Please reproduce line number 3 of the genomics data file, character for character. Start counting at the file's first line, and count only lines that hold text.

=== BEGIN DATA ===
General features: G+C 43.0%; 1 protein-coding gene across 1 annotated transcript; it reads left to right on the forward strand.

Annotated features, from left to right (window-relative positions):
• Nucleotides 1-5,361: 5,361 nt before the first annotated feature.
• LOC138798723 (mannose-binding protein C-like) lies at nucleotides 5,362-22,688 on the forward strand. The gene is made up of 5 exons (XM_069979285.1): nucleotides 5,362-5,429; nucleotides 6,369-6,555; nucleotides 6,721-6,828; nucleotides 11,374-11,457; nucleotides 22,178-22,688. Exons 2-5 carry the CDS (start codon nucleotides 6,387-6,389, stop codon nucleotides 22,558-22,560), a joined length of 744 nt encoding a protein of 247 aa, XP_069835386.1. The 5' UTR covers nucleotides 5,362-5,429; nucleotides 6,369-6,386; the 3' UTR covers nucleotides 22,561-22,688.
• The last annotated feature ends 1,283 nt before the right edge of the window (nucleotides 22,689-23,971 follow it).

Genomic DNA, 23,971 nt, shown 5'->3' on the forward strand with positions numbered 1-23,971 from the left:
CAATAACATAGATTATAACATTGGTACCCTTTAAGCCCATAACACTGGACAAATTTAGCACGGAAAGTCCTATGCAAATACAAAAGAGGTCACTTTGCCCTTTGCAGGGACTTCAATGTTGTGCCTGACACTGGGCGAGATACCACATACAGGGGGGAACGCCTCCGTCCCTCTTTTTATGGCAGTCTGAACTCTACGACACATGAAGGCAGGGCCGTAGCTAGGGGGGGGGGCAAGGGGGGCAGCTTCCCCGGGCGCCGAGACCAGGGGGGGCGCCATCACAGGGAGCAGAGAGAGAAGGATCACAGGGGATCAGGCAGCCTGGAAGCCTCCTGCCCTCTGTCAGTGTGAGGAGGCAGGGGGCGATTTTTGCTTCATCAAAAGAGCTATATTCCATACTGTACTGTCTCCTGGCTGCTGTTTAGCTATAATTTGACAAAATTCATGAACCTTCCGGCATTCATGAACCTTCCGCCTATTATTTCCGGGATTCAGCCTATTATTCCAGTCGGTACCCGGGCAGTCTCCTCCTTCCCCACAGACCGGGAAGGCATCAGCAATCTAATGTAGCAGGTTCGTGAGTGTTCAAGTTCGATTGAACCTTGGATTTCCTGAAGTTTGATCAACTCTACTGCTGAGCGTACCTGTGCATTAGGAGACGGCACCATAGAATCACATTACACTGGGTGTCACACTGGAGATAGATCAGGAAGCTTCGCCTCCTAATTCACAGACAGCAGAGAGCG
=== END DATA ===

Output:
• Nucleotides 1-5,361: 5,361 nt before the first annotated feature.